Automatic Feeders Prohibited for Feeding or Baiting Deer

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Deer hunters who hunt over bait and people who just enjoy feeding deer may not use automatic feeders to feed or bait white-tailed deer in Wisconsin, according to state wildlife officials who have been receiving inquires about the devices as deer hunting seasons approach.

The use of automatic feeders is prohibited in Wisconsin under emergency and permanent rules put in place to help control the spread of chronic wasting disease (CWD) in deer, according to Kurt Thiede, a regulations specialist with the Department of Natural Resources wildlife management program.

“These devices have never been legal for deer hunting in Wisconsin, because the law has always prohibited placing bait in plastic, metal, glass or wood containers.” Thiede said, “But prior to the discovery of CWD in Wisconsin, there were no laws that prohibited these types of feeders for recreational viewing and supplemental feeding that was not tied to hunting.”

However, in April 2003, Wisconsin Act 240 was enacted, extending the DNR’s authority to regulate wildlife feeding for non-hunting purposes. After 2003 Wisconsin Act 240 was signed, the state Natural Resources Board approved emergency rules which will remain in effect until February 2005, when a permanent rule is put in place.

Thiede said the automatic devices are prohibited for a number of reasons.

“Since people who feed deer may now only place 2 gallons per feeding site, and because many of these devices hold more than 2 gallons, placement of more then 2 gallons inside these devises would be illegal,” he said. “The feed inside the feeder is still considered feed as it still serves to attract deer and would be included in determining the amount of feed present at the site. In addition, it would be difficult if not impossible to control how much feed is on the ground at any one time. Some feeders may go off every hour, another may go off once a day and others may dispense feed by the actions of the deer or other animals. If the deer don't eat all of the corn and it goes off again, there could be more than 2 gallons on the ground.”

Baiting and feeding deer is currently banned in 26 southern Wisconsin counties: Adams, Calumet, Columbia, Crawford, Dane, Dodge, Grant, Green, Iowa, Jefferson, Juneau, Kenosha, Lafayette, Manitowoc, Marquette, Milwaukee, Portage, Racine, Richland, Rock, Sauk, Sheboygan, Vernon, Walworth, Waukesha and Waushara.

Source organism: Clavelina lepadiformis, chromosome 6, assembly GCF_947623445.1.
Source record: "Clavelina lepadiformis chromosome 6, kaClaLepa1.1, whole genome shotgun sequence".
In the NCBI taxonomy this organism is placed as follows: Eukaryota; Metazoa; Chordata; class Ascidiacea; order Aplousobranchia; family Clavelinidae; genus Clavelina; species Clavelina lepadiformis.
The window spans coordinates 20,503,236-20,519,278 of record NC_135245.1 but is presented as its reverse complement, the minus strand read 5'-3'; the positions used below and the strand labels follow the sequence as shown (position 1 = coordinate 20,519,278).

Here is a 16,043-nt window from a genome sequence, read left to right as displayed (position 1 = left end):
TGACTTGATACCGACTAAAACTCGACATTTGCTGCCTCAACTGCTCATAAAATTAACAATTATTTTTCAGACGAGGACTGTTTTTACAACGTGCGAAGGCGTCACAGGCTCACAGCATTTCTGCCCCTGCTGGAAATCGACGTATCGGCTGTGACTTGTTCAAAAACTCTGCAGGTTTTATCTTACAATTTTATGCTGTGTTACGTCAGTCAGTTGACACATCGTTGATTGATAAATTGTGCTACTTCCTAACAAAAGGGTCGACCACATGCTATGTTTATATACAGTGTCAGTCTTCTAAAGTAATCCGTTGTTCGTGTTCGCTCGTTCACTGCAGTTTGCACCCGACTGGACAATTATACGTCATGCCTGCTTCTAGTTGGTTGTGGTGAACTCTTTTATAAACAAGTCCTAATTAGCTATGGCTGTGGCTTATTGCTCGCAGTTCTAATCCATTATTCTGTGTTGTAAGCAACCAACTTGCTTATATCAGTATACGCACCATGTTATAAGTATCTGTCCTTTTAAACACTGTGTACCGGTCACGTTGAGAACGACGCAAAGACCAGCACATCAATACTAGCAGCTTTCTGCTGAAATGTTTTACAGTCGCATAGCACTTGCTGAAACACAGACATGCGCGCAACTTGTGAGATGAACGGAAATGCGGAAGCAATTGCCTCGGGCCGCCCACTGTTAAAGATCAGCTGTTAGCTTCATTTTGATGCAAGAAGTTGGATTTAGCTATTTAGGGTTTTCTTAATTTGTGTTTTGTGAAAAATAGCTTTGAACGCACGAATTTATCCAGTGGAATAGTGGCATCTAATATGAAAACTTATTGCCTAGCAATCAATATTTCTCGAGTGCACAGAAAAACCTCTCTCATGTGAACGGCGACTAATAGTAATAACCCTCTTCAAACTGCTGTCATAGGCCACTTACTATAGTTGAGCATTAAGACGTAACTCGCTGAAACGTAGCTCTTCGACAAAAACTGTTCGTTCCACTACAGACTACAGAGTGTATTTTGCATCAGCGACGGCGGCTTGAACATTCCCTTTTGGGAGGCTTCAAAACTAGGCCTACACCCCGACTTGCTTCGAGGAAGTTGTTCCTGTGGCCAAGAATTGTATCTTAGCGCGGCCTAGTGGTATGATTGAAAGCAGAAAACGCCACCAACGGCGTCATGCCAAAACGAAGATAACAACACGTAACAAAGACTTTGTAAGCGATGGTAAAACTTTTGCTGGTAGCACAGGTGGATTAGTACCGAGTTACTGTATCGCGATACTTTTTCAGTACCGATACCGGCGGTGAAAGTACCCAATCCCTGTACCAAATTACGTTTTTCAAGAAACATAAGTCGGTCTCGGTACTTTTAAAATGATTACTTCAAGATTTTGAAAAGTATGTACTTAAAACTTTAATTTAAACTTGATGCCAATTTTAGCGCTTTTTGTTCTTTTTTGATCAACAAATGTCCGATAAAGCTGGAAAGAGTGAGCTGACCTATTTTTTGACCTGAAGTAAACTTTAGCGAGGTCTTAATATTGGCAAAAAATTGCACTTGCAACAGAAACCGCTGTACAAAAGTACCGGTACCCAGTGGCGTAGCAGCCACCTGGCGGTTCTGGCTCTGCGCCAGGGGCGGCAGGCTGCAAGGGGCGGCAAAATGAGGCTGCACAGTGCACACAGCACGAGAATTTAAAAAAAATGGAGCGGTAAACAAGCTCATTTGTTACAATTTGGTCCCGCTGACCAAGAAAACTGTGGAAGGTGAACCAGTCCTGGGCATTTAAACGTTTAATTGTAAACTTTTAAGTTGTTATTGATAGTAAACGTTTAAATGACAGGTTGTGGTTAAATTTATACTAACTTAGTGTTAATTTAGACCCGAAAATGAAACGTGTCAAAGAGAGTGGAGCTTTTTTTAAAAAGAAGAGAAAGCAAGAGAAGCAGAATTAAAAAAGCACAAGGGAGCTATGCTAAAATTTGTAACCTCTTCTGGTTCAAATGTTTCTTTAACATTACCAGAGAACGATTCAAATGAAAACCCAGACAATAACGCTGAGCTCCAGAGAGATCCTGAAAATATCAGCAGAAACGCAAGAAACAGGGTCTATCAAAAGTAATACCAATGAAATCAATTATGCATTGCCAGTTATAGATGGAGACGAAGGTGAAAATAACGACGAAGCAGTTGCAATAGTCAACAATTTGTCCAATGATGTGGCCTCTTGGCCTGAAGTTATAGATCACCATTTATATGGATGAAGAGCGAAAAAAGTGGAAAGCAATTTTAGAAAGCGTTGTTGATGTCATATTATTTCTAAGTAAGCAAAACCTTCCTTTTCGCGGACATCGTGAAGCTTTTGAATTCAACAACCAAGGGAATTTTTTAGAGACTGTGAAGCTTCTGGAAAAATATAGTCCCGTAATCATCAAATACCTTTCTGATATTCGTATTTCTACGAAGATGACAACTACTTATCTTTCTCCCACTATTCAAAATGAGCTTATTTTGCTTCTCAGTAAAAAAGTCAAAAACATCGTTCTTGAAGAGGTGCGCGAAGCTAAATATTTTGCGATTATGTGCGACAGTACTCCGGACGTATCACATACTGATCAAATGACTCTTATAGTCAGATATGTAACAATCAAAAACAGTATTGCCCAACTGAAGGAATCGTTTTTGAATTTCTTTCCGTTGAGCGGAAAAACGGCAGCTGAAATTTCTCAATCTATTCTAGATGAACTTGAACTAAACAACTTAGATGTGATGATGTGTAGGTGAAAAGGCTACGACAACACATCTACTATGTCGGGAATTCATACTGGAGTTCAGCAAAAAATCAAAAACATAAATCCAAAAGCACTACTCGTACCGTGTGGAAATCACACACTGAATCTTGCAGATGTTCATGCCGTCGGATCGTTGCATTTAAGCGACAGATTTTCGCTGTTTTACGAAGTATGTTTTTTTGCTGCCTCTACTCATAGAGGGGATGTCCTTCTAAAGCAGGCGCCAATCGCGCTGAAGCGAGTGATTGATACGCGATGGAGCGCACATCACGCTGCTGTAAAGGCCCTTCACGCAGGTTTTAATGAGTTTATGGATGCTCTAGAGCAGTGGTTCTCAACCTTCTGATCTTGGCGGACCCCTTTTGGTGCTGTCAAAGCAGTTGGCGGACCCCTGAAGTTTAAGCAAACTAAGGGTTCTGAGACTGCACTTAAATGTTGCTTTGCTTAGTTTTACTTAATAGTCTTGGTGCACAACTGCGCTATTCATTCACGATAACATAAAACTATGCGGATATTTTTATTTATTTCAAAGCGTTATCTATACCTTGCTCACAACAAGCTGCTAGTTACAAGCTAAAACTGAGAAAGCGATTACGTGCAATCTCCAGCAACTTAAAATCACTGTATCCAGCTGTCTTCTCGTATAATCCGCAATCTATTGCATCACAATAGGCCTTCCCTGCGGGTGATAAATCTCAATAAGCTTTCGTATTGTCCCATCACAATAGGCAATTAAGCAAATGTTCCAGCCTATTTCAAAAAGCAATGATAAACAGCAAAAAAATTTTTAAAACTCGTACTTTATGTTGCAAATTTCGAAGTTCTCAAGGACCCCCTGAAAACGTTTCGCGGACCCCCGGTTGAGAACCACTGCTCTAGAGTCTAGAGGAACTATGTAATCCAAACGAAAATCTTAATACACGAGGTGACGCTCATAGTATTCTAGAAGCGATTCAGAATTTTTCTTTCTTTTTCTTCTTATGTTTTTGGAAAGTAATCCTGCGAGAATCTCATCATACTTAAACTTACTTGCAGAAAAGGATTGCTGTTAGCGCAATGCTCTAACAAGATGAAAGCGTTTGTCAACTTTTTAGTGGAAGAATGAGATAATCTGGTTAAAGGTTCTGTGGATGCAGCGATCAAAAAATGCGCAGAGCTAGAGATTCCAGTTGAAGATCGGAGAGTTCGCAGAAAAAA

People outside of the 26 counties where baiting and feeding is banned may place up to 2 gallons of bait for deer for each parcel of land up to 40 acres in size or each 40 acre section of land if the bait is at least 100 yards from other hunter’s bait sites or from a roadway with a speed limit of 45 mph or more.

Placing bait for deer is only allowed during the open season for hunting deer and the day before the season opens. Wildlife viewers and home owners may place up to 2 gallons of feed to attract deer for recreational viewing purposes at any time of the year, but the feed must be within 50 yards of an occupied dwelling or business open to the public, the feed may only be placed when the dwelling or business is being used for human occupancy, and the feed is more than 100 yards from any highway with a posted speed limit of 45 miles per hour or more. Placement of feed simply for supplemental feeding and when the building is vacant (such as a cabin used only in the summer or on weekends) is not allowed. Additional general rules that apply to the use of bait or feed for hunting or nonhunting purposes may be found on the DNR Web site.

“The ban on automatic feeders is important to out efforts to control CWD in Wisconsin and we are relying on the support and cooperation of hunters and landowners to help our efforts to stop the spread of this always fatal brain disease and protect our state’s white-tail deer herd,” Thiede said.

For additional information on baiting and feeding, including regulations, frequently asked questions and an online slide show are on the DNR Web site.